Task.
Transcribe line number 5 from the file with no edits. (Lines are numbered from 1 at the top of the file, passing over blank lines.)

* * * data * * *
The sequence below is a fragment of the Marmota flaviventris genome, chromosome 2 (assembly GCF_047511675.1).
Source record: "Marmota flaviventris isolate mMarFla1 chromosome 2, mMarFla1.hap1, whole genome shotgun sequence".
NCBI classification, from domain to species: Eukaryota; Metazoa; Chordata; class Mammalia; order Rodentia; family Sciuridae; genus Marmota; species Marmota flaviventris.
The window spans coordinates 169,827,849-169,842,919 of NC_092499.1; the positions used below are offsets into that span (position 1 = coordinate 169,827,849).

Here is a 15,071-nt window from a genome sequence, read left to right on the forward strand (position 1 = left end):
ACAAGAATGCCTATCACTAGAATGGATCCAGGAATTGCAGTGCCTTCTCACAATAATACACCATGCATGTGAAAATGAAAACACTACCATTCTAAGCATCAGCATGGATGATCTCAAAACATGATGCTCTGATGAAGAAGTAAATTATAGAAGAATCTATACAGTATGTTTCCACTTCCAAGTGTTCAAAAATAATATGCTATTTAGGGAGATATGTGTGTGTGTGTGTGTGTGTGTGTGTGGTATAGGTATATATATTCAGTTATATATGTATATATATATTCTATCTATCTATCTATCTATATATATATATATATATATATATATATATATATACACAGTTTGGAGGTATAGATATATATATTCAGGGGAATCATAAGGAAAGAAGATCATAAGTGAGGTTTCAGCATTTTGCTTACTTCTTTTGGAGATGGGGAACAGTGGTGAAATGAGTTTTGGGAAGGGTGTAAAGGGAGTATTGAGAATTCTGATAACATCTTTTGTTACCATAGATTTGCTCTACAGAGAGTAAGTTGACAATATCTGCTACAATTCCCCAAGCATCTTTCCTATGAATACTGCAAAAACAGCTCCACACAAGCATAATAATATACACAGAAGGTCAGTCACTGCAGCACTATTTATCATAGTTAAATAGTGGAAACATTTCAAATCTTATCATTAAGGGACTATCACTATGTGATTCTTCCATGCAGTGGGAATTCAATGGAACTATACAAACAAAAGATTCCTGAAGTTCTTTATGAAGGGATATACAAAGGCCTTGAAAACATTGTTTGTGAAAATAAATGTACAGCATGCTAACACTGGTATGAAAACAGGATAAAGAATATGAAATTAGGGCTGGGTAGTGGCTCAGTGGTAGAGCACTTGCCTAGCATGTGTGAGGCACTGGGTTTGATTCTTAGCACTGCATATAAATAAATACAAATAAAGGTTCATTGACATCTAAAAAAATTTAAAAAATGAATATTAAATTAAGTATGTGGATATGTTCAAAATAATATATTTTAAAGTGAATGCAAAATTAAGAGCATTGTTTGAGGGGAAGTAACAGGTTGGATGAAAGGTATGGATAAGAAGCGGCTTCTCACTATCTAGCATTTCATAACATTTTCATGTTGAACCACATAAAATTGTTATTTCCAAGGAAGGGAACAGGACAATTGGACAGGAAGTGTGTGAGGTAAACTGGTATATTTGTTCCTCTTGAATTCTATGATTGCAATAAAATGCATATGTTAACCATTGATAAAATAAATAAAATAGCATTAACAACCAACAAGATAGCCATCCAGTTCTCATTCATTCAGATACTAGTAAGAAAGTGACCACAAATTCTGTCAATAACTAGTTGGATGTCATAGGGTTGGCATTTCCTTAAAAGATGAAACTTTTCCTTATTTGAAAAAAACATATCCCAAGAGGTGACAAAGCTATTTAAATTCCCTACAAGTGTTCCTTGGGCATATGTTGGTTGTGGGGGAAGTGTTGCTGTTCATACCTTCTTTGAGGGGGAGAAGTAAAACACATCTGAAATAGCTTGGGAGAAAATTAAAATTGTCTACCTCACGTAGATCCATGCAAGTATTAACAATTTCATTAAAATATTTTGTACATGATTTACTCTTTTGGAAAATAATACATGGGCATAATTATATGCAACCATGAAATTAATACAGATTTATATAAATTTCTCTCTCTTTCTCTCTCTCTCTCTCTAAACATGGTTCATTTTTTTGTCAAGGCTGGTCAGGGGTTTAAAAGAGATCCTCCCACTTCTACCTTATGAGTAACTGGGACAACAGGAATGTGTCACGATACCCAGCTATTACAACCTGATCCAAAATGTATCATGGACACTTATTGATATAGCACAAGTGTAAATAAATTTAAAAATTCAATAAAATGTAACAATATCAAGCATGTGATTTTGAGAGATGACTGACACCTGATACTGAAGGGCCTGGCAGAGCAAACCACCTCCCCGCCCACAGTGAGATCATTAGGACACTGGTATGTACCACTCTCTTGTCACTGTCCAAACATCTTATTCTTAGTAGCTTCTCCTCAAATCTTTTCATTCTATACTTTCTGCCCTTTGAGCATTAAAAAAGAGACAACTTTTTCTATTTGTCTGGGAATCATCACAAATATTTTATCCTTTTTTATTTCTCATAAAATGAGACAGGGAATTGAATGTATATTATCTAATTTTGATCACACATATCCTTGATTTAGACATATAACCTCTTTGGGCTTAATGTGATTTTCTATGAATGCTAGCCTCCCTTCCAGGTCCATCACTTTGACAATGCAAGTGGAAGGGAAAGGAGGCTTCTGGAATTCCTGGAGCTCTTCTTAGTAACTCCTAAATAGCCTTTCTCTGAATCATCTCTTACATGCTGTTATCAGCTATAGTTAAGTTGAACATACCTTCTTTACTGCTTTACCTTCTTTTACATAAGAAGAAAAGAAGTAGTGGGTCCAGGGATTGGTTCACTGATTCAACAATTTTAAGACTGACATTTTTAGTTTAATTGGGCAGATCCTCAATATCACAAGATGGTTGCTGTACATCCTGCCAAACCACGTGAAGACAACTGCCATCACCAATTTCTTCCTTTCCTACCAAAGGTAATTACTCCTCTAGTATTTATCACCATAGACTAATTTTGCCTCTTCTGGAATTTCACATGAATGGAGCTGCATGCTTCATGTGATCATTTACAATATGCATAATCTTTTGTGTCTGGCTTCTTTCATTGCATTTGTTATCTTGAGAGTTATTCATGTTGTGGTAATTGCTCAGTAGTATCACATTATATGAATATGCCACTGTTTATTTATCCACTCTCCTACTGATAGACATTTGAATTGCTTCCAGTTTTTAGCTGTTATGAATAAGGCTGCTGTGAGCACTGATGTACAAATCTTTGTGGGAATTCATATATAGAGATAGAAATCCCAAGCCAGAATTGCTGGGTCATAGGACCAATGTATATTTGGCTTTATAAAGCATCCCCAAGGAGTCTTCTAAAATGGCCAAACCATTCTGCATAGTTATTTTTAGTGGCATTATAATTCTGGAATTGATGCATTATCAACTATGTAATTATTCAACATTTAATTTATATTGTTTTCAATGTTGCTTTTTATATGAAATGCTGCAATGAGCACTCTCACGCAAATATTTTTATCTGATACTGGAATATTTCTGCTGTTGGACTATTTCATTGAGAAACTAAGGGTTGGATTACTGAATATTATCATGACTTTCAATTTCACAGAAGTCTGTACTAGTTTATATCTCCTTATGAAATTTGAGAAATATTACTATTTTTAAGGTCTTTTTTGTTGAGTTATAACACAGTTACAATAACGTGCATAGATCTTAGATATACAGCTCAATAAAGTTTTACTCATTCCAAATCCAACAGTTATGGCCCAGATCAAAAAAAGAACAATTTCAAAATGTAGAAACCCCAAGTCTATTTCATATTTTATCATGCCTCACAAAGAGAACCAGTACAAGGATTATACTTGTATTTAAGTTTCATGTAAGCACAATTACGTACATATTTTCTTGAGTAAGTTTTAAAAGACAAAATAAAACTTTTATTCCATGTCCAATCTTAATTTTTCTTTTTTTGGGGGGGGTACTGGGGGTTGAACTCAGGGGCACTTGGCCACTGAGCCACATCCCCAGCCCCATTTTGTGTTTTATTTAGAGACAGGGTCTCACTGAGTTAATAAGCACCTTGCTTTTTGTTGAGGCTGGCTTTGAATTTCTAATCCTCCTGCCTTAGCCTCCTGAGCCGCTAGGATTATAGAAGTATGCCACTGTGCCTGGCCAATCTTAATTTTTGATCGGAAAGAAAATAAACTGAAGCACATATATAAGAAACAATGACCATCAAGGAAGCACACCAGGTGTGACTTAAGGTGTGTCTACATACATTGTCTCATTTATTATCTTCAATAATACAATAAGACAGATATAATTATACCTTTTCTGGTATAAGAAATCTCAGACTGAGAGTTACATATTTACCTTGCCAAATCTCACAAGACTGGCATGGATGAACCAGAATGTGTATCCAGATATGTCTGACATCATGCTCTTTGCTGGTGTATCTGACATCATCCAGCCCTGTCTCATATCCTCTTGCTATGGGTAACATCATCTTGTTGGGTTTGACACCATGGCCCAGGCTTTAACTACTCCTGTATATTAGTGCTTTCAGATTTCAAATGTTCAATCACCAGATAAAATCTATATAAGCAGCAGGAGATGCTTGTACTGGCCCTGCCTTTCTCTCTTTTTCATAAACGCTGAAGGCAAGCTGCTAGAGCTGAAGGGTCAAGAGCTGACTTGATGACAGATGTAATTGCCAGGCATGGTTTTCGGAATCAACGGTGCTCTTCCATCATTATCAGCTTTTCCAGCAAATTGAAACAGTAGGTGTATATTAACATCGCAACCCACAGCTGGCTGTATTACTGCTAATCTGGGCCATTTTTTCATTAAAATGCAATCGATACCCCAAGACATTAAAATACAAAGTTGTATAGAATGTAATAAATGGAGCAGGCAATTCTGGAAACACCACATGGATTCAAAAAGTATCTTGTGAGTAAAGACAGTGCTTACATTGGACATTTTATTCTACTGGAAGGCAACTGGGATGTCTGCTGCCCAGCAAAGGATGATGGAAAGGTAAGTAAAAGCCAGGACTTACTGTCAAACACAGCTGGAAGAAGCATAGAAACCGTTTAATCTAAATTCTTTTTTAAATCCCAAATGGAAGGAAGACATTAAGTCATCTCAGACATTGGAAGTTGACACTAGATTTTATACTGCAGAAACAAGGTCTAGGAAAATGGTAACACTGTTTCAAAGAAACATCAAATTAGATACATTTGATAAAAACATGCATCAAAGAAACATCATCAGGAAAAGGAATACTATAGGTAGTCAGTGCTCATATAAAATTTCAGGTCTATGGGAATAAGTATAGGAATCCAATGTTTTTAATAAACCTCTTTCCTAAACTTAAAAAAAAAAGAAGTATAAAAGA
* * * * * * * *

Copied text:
Here is a 15,071-nt window from a genome sequence, read left to right on the forward strand (position 1 = left end):